Encyclopedia of Contemporary Spanish Culture

By Eamonn Rodgers; Valerie Rodgers | Go to book overview

essentially personal poems. Above all, Ferrater writes about a recognizable world; his poems are a serious and many-sided attempt to show what it means to live in this world—one which is accessible to anyone with eyes to see it.


Further reading

m
Macià, X. and Perpinyà, N. (1986) La poesia de Gabriel Ferrater, Barcelona: Edicions 62.

p
Perpinyà, N. (1991) ‘Teoria dels cossos’ de Gabriel Ferrater, Barcelona: Editorial Empúries (on Ferrater’s final collection).

t
Terry, A. (1979) ‘Preface’ to G. Ferrater, Mujeres y días, Barcelona: Seix Barral.

ARTHUR TERRY


FEVE

In 1965 the state-owned railway company Ferrocarriles Españoles de Via Estrecha (FEVE) was formed to take control of the publicly owned narrow gauge railway system (see also railways). Some parts of the narrow gauge system were transferred to the regions in 1978, leaving FEVE free to operate a network which in 1996 extended over some 1,100 km in the north of Spain. Passenger traffic is concentrated on urban commuter lines, discouraged from using longer distance routes by slow speeds resulting from single track working, sharp curves, steep gradients and circui-tous routes (although these characteristics have been taken advantage of in operating a tourist train, the ‘Transcantábrico’).


Further reading

w
Wais, F. (1987) ‘Ferrocarriles de via estrecha’, in Historia de los ferrocarriles españoles, 3rd edn, vol. 2, chapter 18, Madrid: Editora Nacional for the Fundación de los Ferrocarriles Españoles (discussion of the development of the narrow gauge railway system in Spain).

KEITH SALMON


fiestas

Each of the approximately 8,000 villages and small towns in Spain has its own annual fiesta, which in the smaller and poorer villages can last a few days, and in the larger towns anything from a week to a month. Despite the long-standing pattern of migration from the villages to the major cities, many people return to their family’s place of origin to take part in the fiesta. These occasions originated in religious festivals, though increasingly they have come to be combined with civic celebrations. Typically, there is a solemn religious ceremony attended by the village dignitaries in full regalia, and a series of secular events celebrating regional dress, food, music and sports. There are often literary competitions, plays, corridas, all emphasizing their distinctively local character, as well as special events for particular groups, such as senior citizens, children, guilds and civic and religious fraternities. A raffle, where the prize is a lamb or a calf, is sometimes used to finance a banquet specifically for the single young men and women of the village. All of this takes place to the accompaniment of music and verbenas, that is, open-air dancing, especially at night.

The importance of tourism has led many towns and villages to invest a great deal of effort in enhancing the beauty and distinctiveness of their fiestas. Some are officially designated as events of ‘International Tourist Interest’, such as the Carni-vals of Santa Cruz de Tenerife and Cadiz, the Holy Week Processions of Seville, Valladolid, Málaga, Cuenca and Zamora, the April Fair in Seville, the Pamplona Sanfermines (the running of the bulls, widely publicized by Hemingway), the fallas in Valencia and Alicante, the festival of Corpus Christi in Toledo, the mock battle between Moors and Christians in Alcoy, the Elche Mystery Play and the Wine Harvest in Jérez de la Frontera.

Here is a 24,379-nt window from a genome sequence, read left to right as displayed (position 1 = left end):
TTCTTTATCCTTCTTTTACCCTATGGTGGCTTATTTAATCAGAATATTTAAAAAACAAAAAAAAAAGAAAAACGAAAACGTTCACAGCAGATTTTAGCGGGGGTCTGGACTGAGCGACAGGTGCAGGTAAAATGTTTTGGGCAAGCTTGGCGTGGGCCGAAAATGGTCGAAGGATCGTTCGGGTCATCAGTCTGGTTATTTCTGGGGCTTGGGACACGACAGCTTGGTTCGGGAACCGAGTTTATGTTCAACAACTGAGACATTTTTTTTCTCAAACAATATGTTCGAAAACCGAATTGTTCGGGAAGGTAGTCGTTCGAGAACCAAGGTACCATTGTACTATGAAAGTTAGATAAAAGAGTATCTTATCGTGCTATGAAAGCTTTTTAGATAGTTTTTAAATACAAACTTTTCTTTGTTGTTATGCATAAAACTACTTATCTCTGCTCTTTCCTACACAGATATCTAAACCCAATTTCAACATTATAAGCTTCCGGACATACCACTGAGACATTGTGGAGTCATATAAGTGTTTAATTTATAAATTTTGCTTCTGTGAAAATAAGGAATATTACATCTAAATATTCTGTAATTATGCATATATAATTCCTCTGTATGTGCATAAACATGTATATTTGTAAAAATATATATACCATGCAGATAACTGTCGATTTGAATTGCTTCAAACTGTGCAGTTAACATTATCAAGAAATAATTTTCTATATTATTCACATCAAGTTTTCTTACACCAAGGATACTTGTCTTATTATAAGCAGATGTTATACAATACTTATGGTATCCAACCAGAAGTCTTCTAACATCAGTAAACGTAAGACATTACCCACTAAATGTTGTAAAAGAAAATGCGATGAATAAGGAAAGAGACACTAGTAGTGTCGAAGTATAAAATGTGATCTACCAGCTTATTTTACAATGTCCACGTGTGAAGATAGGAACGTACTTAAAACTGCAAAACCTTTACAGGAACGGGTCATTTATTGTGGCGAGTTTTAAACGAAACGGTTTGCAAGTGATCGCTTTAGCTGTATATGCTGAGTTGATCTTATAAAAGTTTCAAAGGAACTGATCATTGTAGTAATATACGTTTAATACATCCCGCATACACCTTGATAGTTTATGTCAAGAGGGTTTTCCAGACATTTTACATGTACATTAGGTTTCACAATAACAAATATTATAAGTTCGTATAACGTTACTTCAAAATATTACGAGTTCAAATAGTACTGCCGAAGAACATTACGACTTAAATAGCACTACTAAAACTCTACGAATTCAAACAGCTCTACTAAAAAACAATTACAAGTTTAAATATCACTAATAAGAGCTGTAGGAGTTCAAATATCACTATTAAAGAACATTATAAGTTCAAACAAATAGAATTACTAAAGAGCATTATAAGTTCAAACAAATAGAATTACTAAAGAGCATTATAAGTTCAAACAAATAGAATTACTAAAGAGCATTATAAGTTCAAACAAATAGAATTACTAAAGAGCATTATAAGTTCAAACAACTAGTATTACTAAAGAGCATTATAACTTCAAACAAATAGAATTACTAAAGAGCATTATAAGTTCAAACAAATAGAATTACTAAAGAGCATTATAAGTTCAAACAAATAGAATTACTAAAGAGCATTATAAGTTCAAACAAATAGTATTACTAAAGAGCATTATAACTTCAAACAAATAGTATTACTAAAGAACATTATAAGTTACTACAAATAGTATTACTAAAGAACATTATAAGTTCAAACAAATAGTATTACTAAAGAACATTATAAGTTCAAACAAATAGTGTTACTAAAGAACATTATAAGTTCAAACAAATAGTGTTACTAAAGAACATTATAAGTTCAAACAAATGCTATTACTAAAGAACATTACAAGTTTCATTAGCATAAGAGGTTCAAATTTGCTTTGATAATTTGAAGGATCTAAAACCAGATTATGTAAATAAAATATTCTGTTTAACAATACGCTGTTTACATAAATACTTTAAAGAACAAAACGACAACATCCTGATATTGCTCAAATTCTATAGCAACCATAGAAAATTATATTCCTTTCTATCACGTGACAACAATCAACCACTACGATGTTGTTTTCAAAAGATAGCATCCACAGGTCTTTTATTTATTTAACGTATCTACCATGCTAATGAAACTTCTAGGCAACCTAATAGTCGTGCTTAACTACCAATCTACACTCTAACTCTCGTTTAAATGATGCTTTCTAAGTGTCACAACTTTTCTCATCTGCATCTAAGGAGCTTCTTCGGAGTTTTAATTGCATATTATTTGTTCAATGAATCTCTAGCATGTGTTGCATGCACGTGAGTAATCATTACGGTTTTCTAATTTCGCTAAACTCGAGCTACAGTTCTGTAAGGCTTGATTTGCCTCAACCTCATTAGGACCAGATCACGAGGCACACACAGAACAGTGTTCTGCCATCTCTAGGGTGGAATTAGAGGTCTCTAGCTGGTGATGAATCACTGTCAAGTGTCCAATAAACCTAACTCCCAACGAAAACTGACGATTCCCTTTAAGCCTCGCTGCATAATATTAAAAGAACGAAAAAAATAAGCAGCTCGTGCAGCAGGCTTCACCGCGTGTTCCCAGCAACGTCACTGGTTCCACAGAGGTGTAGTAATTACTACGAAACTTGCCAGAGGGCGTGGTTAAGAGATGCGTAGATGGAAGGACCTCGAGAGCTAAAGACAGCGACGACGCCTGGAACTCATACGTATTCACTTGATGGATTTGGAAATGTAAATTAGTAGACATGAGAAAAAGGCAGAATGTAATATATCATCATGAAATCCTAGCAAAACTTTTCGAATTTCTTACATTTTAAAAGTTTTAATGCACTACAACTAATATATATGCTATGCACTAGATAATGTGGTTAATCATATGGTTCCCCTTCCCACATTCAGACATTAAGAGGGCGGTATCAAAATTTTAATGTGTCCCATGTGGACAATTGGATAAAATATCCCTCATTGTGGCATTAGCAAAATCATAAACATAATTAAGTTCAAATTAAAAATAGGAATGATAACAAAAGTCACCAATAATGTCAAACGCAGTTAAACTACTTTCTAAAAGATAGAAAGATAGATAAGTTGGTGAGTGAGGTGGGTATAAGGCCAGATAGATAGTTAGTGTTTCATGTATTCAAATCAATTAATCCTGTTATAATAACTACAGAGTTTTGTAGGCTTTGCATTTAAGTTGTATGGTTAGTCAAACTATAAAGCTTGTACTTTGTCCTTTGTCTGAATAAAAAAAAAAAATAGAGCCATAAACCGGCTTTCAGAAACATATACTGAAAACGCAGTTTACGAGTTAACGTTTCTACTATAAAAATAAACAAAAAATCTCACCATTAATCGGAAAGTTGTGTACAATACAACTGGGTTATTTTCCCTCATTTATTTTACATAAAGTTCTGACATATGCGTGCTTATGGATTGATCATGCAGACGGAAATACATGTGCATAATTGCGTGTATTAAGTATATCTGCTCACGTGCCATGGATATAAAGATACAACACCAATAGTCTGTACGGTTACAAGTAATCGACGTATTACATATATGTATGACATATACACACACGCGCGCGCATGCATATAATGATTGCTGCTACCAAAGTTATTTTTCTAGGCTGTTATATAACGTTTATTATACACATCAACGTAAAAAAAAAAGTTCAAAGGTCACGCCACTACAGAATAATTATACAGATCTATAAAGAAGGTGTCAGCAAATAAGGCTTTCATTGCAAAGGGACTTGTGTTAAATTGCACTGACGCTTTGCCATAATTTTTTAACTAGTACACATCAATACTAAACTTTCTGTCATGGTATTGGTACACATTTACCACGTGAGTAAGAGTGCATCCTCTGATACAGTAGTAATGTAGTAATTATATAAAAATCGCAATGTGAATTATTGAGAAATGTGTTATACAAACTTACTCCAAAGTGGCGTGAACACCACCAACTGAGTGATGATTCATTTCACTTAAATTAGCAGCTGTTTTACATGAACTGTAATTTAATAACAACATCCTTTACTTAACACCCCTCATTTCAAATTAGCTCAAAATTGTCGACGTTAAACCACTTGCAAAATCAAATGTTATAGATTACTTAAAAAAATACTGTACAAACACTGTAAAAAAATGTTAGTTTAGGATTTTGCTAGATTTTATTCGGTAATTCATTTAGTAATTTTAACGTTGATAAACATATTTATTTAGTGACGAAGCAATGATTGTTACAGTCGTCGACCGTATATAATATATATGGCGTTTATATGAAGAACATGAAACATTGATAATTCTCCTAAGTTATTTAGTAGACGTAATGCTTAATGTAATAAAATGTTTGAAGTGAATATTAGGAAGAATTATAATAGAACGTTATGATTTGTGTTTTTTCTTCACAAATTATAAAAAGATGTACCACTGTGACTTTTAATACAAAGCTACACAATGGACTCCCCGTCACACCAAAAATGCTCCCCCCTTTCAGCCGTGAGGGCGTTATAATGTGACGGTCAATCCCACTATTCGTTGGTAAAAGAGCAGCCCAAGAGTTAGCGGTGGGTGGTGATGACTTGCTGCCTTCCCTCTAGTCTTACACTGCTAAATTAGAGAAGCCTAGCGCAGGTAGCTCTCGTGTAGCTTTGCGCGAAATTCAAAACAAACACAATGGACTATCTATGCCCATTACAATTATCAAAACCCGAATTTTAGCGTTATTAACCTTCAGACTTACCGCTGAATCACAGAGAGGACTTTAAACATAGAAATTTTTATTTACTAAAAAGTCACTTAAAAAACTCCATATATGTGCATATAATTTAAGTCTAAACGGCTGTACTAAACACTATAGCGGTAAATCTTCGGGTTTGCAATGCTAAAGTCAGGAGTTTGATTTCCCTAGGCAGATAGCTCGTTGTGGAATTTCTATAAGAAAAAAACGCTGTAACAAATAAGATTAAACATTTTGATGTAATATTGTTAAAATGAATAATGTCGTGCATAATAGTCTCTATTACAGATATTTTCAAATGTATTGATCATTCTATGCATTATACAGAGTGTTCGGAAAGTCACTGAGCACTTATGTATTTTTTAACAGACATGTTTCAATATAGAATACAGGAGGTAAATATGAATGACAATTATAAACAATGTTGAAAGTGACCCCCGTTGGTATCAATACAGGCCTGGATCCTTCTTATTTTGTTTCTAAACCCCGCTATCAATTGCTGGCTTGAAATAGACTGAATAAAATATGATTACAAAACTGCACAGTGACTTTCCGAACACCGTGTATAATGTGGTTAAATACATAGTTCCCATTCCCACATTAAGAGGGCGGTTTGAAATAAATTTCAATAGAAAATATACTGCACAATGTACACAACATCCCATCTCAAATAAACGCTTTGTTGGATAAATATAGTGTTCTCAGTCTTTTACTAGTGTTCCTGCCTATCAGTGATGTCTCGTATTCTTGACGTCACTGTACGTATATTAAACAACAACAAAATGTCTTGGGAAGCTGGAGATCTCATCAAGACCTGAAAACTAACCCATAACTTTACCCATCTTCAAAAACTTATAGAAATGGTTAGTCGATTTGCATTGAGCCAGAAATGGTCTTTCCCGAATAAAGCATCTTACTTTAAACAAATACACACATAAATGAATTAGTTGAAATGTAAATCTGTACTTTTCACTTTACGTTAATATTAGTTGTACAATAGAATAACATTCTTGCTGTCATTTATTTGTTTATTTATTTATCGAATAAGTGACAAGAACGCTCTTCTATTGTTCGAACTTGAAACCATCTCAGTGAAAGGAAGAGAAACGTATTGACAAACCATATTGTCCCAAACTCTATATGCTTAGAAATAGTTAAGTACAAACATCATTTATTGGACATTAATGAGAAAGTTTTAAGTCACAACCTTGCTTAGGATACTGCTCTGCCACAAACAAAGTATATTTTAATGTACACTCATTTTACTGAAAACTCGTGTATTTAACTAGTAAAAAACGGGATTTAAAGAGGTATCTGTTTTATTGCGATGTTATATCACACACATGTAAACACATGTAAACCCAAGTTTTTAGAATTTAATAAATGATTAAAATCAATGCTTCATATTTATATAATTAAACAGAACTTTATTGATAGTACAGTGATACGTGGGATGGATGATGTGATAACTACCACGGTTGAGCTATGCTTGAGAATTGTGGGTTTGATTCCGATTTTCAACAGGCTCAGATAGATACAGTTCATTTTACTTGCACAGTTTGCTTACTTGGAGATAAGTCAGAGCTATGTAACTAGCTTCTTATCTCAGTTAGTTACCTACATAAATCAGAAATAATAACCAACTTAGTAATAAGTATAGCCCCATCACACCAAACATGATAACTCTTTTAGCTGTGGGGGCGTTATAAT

Many towns have, in addition to their major festival, a second one, primarily for local people, without the overwhelming presence of tourists, such as the unpublicized ‘Little San Fermín’ in Pamplona. There are also less elaborate festivals marking particular events in the agricultural calendar, such as the blessing of the animals on St Anthony’s day, the celebration of the wine harvest at Michaelmas, and the Cruz de mayo (The

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Encyclopedia of Contemporary Spanish Culture
Table of contents

Table of contents

  • Title Page iii
  • Contents v
  • Introduction x
  • Acknowledgments xii
  • Structure xiii
  • Architecture xiv
  • A 1
  • Further Reading 7
  • Further Reading 11
  • Further Reading 29
  • Further Reading 37
  • Further Reading 41
  • B 44
  • Further Reading 47
  • Further Reading 65
  • C 70
  • Further Reading 81
  • Further Reading 93
  • Further Reading 100
  • Further Reading 113
  • Further Reading 128
  • D 135
  • Further Reading 136
  • Further Reading 140
  • E 152
  • Further Reading 155
  • Further Reading 166
  • Further Reading 171
  • F 173
  • Further Reading 185
  • Further Reading 206
  • G 213
  • Further Reading 227
  • Further Reading 229
  • Further Reading 231
  • Further Reading 242
  • H 245
  • I 261
  • Further Reading 266
  • J 276
  • Further Reading 280
  • K 283
  • L 285
  • Further Reading 292
  • M 313
  • Further Reading 332
  • Further Reading 335
  • N 359
  • Further Reading 362
  • Further Reading 365
  • O 376
  • P 384
  • Further Reading 429
  • Q 430
  • R 433
  • Further Reading 435
  • Further Reading 436
  • Further Reading 439
  • Further Reading 443
  • References 452
  • S 464
  • Further Reading 471
  • Further Reading 475
  • T 502
  • Further Reading 508
  • Further Reading 509
  • U 526
  • Further Reading 536
  • V 537
  • Further Reading 538
  • Further Reading 539
  • Further Reading 544
  • W 545
  • X 550
  • Y 552
  • Further Reading 553
  • Z 554
  • Index 557
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